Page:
In Ribbit by Rodrigo Folgueira and illustrated by Poly Bernatene, readers meet a pig with personality and an interest in making friends in unusual places. At dawn one morning Pig announces her presence to a community of startled frogs. Suspicious and unwelcoming, the frogs demand that pig explain herself.
She booms her reply, “Ribbit.” Instead of being impressed by Pig’s language abilities, the frogs fear her. When the other woodland creatures question the frogs about their new member, the frogs quickly disown her, “She’s no relative of ours.” The brouhaha intensifies until the chief frog suggests they consult the “wise old beetle.” Even this suggestion is met with conflict and debate. Finally they visit Beetle and he agrees to return to the pond and unravel the pig’s intentions.
When they all return to the pond, they find Pig has departed, leaving behind more questions than ever. The reader, however, knows the answer: Pig has set out to find another group, one that will welcome a pig for a friend.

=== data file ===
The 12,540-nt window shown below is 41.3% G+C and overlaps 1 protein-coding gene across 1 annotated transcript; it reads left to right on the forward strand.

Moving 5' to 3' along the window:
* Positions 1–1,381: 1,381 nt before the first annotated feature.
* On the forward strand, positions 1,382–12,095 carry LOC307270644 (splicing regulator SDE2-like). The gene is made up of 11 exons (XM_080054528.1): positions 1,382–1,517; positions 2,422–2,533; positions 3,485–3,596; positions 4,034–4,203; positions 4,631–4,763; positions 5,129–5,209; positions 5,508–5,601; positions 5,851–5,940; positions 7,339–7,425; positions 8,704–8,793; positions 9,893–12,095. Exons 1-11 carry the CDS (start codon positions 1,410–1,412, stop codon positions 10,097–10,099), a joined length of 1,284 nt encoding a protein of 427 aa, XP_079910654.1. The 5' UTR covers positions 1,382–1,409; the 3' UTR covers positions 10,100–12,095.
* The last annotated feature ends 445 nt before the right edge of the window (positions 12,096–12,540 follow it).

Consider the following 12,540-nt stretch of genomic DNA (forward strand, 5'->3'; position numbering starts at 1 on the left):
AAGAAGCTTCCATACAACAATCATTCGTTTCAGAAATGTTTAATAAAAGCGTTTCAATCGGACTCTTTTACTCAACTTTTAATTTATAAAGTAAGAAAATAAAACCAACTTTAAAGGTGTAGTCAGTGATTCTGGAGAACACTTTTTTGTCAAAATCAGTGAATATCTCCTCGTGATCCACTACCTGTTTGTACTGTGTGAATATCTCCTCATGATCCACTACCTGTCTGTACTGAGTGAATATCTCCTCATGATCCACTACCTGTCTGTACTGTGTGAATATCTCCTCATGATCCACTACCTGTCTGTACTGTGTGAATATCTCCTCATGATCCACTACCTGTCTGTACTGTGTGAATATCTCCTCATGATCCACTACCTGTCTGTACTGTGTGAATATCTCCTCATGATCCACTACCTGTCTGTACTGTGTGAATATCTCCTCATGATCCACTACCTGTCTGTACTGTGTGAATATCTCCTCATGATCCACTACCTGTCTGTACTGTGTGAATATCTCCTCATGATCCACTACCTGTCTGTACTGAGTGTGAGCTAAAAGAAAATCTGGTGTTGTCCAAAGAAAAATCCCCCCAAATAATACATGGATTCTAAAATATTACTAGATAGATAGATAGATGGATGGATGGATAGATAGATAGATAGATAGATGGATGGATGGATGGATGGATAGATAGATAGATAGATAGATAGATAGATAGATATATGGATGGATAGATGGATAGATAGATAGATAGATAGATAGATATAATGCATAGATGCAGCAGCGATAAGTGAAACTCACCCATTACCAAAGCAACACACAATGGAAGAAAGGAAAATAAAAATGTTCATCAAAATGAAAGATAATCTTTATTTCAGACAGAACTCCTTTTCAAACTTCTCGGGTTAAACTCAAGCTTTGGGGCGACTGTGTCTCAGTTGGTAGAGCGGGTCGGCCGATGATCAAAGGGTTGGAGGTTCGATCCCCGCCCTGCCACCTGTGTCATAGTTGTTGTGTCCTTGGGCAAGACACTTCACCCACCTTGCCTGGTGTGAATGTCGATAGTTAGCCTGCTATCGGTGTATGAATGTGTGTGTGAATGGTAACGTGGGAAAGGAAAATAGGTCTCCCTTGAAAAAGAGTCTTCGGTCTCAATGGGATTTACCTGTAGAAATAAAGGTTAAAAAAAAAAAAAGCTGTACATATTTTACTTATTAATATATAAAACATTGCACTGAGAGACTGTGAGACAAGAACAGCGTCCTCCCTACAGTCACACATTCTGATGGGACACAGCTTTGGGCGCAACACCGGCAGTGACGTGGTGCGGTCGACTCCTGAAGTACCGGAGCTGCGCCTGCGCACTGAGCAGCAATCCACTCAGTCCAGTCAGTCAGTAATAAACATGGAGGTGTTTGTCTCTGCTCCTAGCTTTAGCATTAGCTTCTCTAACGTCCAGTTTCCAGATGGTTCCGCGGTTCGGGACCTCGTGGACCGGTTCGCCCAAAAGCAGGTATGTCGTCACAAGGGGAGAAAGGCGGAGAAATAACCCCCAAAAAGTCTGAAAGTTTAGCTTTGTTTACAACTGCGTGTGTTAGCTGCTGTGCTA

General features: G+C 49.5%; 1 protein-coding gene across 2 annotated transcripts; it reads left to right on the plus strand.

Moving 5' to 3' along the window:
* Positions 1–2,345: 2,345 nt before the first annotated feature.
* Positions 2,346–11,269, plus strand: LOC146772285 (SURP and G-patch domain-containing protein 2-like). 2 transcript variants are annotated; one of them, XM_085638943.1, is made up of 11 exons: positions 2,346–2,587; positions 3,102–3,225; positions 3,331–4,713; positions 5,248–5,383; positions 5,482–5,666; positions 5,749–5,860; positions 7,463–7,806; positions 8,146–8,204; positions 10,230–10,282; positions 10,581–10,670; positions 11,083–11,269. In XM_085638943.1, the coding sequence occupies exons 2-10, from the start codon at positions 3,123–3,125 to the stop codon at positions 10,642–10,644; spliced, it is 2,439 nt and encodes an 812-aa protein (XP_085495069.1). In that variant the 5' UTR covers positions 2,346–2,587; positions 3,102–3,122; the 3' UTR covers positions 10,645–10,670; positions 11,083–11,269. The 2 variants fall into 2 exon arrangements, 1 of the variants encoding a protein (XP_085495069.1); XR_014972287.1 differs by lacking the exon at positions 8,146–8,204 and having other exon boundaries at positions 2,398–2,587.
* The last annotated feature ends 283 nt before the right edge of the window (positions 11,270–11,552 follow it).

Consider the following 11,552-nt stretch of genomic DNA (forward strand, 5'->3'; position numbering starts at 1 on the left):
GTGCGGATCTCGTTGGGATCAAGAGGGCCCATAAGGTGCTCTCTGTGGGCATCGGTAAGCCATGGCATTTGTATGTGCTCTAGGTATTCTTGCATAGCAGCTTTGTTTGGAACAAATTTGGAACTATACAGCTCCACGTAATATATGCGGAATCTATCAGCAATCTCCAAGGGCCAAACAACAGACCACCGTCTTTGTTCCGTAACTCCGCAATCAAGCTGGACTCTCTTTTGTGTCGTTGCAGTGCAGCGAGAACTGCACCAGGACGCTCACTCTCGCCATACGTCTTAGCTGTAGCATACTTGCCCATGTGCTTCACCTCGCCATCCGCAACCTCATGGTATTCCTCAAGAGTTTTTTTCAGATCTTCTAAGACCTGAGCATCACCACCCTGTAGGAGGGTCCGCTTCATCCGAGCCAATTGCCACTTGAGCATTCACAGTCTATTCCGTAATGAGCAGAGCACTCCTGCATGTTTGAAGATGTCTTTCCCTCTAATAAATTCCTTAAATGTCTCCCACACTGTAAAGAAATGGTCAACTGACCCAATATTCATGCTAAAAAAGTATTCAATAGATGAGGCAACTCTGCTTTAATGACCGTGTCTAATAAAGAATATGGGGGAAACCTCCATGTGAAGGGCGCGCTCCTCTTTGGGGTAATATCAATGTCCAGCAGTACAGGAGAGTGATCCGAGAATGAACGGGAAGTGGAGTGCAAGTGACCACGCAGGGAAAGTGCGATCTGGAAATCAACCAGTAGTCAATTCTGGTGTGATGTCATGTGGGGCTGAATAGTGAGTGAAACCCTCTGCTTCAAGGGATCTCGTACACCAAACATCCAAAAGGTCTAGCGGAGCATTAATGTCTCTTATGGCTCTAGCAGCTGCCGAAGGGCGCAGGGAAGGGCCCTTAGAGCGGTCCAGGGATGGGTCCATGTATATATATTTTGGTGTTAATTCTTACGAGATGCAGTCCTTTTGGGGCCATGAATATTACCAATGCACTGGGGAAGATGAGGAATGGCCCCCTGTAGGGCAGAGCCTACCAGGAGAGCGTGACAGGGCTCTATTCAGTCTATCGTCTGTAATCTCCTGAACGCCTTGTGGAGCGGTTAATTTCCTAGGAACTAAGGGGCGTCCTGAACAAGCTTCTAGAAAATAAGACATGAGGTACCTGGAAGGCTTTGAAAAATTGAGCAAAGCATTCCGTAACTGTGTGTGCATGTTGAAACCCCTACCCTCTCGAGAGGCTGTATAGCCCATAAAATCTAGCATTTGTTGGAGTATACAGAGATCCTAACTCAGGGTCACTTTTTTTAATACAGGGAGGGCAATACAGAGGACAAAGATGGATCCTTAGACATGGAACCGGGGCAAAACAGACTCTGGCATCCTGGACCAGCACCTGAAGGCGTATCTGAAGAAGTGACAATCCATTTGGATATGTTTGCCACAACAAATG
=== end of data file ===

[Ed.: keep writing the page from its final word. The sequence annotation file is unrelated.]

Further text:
AQ Lens: Adopted children frequently report feeling like an outsider. This book offers a wonderful metaphor for exploring those feelings of “other-ness” in a non-threatening way. There are many things to appreciate in this story. First, it easily lends itself to discussions that invite children to wonder about Pig’s motives, to consider why the frogs are so overly cautious and inhospitable. Second, parallels between a child’s own experience either as the “new ” arrival or as being on the flip side of the equation as “gatekeepers” of an established group.
Explore feelings, discuss strategies, and suggest ways to smooth social transactions to help children be more empathetic and welcoming. Mention different ways a child can be a friend, as well as the ways in which a child can “turn off” other kids. Ask kids what they seek in a friend and how they try to be a likable person. Many kids remain oblivious to social cues unless they are specifically taught and regularly reinforced.
It is worth highlighting that Pig does not allow herself to be “victimized” by the group’s unwelcoming reception. Instead, she seeks out an alternate group and once again, dares to request entry into the group. (That kind of resiliency is a valuable life skill!)